By Emily Kestel, Fearless editor
Anytime someone asks me, “What’s your favorite story you’ve worked on?” I automatically freeze and somehow can’t think of anything I’ve ever done, much less my favorite. It’s an impossible question to answer. It’s like asking a parent of multiple children who their favorite kid is.
Later this month, I’ll start working for Iowa PBS as a producer for a new human-interest series airing later this fall. I’m very excited to go back to my visual journalism roots and continue to share the stories and life experiences of Iowans from all walks of life.
So, because this is my final column as the Fearless editor, I will do my best to share my favorite articles and stories I’ve written. For the sake of space – and because I love a good list – here are 10.
I am not an expert in all things related to gender issues. But I do consider myself somewhat of an expert in finding those who are. Collaborating with these 15 women to write columns about a variety of subjects to help kick off the new year felt fresh and new. Best of all, they’re all still relevant, five months into the year.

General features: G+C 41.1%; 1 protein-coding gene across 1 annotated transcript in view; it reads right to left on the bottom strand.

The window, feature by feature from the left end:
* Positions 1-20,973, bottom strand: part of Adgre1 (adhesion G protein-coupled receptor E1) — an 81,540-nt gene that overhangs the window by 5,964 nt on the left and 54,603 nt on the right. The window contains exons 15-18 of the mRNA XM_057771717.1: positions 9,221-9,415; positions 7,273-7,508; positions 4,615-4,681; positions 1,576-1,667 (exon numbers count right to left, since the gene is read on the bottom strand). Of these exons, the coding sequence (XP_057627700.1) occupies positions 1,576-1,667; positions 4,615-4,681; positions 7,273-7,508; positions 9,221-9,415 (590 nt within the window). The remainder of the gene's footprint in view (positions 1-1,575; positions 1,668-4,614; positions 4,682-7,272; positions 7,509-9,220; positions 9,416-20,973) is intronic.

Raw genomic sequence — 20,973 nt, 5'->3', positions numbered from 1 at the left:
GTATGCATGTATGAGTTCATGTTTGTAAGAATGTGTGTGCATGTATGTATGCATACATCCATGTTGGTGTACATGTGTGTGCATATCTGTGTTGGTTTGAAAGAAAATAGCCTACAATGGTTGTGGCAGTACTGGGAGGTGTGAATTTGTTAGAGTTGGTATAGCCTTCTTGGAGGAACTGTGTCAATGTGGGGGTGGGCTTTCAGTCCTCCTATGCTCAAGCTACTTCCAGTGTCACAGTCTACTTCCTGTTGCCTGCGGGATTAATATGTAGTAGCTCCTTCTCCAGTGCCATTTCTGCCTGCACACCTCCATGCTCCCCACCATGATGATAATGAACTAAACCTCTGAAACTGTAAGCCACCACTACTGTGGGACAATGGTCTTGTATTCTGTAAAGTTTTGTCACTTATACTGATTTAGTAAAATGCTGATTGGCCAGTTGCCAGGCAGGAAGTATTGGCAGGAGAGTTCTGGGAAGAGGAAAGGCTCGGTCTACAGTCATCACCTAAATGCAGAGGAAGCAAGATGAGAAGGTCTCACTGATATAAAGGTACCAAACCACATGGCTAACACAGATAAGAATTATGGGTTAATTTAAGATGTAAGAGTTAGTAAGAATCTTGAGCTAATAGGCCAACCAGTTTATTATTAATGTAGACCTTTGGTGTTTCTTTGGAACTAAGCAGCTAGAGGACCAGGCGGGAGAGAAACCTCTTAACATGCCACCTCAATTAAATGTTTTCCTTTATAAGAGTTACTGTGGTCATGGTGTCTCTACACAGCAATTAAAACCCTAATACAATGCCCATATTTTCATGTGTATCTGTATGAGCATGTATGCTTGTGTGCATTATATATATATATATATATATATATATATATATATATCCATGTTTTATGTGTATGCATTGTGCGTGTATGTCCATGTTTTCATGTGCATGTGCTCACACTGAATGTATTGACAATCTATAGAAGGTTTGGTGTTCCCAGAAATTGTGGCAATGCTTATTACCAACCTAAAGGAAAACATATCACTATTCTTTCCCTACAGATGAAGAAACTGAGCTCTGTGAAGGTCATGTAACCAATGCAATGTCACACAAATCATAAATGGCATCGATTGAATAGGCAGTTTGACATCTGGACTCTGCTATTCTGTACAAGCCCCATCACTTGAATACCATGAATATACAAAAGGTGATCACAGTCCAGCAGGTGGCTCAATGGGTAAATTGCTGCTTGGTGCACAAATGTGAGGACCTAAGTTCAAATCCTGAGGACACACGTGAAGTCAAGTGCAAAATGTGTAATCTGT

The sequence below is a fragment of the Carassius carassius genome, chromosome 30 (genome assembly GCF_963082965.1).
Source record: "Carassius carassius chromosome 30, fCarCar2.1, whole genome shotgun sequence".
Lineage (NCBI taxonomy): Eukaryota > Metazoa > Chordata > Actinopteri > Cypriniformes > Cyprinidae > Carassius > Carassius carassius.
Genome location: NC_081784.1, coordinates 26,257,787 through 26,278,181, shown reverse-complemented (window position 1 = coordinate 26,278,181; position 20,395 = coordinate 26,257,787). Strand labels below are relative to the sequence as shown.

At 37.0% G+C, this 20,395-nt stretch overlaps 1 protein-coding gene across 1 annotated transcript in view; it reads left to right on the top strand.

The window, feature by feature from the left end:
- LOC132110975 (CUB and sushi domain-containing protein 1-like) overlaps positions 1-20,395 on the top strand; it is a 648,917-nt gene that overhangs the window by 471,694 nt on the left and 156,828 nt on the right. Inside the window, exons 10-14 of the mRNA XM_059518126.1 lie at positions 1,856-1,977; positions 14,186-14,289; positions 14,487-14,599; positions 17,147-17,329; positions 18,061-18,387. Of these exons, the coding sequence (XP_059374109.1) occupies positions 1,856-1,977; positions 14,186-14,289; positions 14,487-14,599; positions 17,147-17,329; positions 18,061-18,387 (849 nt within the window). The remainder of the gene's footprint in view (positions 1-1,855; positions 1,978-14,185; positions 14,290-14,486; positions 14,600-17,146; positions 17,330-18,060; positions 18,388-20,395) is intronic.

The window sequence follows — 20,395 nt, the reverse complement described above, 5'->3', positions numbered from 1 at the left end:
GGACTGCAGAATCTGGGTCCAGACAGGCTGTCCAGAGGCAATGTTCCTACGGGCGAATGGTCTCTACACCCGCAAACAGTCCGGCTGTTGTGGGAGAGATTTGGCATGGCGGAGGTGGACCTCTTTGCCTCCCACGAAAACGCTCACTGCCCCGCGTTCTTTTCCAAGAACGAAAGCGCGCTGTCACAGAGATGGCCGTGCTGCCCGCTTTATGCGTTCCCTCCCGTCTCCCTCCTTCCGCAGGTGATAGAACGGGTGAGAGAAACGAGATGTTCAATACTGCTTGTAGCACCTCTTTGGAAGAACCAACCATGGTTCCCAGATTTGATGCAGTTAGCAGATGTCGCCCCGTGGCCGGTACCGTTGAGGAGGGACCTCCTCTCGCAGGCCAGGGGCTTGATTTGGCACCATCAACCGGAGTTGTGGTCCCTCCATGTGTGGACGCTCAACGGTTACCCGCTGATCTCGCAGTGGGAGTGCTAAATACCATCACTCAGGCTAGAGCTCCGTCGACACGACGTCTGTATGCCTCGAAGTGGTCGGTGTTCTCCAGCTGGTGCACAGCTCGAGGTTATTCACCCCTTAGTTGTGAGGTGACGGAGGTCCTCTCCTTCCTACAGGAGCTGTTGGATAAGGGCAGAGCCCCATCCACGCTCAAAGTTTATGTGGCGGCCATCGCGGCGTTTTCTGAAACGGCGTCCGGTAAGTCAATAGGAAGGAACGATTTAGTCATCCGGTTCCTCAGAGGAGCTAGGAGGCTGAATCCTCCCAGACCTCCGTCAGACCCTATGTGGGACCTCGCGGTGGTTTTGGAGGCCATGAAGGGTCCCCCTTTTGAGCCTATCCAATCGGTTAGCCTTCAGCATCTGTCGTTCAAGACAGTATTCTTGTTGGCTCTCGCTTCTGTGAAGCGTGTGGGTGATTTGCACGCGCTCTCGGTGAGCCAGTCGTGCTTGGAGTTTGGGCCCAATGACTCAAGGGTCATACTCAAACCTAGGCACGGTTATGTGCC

Many of the facts in this list came from original reporting and data analysis. When I calculated the number of women who have served in the Legislature – and discovered that 184 women have served in the Iowa Legislature throughout its 184-year history – I was in disbelief. First of all, that is a paltry number. Second of all, what are the odds? Lesson learned: When examining representation of women in a given field or position, dig deeper and examine the history.
This was a behemoth of a story to write. I ended up talking with more than 20 people for this piece – but I felt it was necessary to do so to get an accurate look into the child care crisis in the state, and the proposed solutions to address it.